Holiday etiquette: survive dinner with friends who can’t cook with advice from Karen Cleveland

by Sarah Kelsey

With so many things on the go during the holidays, it can be easy to stumble into a seasonal snafu.

Never fear: we have answers to your “How do I handle this?!” holiday questions (Tweet us or add a comment below) thanks to Karen Cleveland of the Finishing School — a national column devoted to etiquette, manners and civility.

This week, Cleveland tackles faking your way through a bad meal, getting over holiday office-party embarrassments and more.

You’re not a good poker player (read: you can’t lie very well), and you’re sitting a table with all of your close friends enjoying a holiday dinner. The only problem is one of your friends doesn’t “really” know how to cook and what she’s serving is kind of, to put it nicely, gross. How can you fake your way through a bad meal?

“I consider myself blessed that all of my friends are stars in the kitchen. If I found myself in this unfortunate situation, I’d feign ill. Seriously. I’d straight-up lie to my friends to avoid awkwardly explaining why my plate is full,” says Cleveland. “I would excuse myself from the table to get some air/grab some water/give some sort of hint that I’m not feeling well. And once I returned to the table, I’d eat would I could and turn my attention to having fun.”

For Cleveland, the point of having dinner with friends isn’t to critique the food, it’s about enjoying their company. “If you’re able to finagle yourself out of this situation gracefully, plan on how to handle the next dinner invitation you receive from this friend. You could offer to bring a course to the meal, order in or host them at your place.”

You embarrass yourself at a holiday party. You don’t remember what happened. But the next day there are stories circulating around the office about the previous night’s bash — some of those stories include you. What damage control can you do?

“In my circle, this is referred to as ‘The Fear’ or ‘The Scareies’ — that anxious moment when you wake up from a raucous night and need your accomplices to fill in the blanks for you,” says Cleveland. “It’s neither fun, cool nor becoming. In fact, it sucks.”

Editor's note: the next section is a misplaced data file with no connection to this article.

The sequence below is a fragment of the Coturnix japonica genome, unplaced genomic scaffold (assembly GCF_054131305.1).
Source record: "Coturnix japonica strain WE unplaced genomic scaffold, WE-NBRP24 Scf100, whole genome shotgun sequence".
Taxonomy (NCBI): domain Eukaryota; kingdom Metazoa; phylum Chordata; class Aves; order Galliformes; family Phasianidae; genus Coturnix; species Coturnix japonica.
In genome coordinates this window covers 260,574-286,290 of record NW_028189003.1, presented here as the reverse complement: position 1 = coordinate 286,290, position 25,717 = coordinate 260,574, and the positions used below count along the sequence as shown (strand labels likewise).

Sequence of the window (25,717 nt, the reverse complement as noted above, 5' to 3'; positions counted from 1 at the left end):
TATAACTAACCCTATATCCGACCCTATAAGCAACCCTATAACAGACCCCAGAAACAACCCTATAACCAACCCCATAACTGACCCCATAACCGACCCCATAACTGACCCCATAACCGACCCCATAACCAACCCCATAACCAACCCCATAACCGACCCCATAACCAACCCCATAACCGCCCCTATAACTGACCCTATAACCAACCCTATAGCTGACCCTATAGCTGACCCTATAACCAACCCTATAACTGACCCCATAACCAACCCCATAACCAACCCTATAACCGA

Her advice? “Once you’ve dealt with your hangover, begin by piecing together the evening by compiling details from those you were with. Find out who you owe an apology (or a whack of money?) to and take immediate action. Your damage control might take the form of a phone call, a massive dry cleaning bill, a handwritten letter or sending flowers. Regardless of how much your sloppy behaviour costs you, every penny is well-spent on redeeming yourself.”

Hanging out with the in-laws over the holidays can be really stressful. Any tips?

“Between the crammed schedules, stretches of commuting to see people and the pressure to be at our happiest, the holidays can be rife with stress. And that stress can be totally magnified when we find ourselves flung into someone else’s traditions,” says Cleveland.

If you begin to feel anxious about seeing in-laws, do as she advises and go with the flow and follow your partner’s family’s lead.

“Maybe your family opens gifts on the morning of December 25 and your in-laws do it the night before — don’t expect them to bend their traditions to accommodate how your family celebrates.”

And if you’re meeting your other half’s family for the first time, get your partner to do some reconnaissance so you aren’t going into the event cold (this way you don’t show up with a prized bottle of scotch to impress his/her father only to learn he doesn’t drink).

Also: “Don’t show up empty-handed. Bring along something that’s both fitting and doesn’t involve work for them. A potted bulb is ready to pop on a table, whereas an armload of fresh-cut flowers means having to find a vase and fuss over cutting and arranging them. Make yourself useful, too. Puttering around in the kitchen with your honey’s parents helps take some of the prep and clean-up work off of their plates and is good chit-chat terrain.”

(First published in The Huffington Post Canada, December 2011)

How to set a perfect table

When I was in high school, I worked for a fancy restaurant. The staff was trained (and really, initiated) by having to serve our extremely severe general manager a meal. Many years later, I’ve never forgotten how to set a table. Please, forgive the terrible diagram.

From left to right…..
· Napkin (some folks place it on top of the plates….purists to the left)
· Side plate (and bread knife on top)
· Salad fork
· Dinner fork
· Dinner plate (with salad plate on top)
· Dinner knife (blade facing the plate)
· Teaspoon
· Soup spoon
· Immediately above the plate is the dessert fork (prongs to the right), and above that, the dessert spoon (tip of the spoon to the left)

Glasses (from left to right)
· Water glass
· Red wine glass
· White glass

When the savoury courses are done and cleared, the only things that should be on the table are the dessert fork and knife. Coffee cup and saucer are added then, just in time for the dessert course.

(First published on She Does the City, October 2010)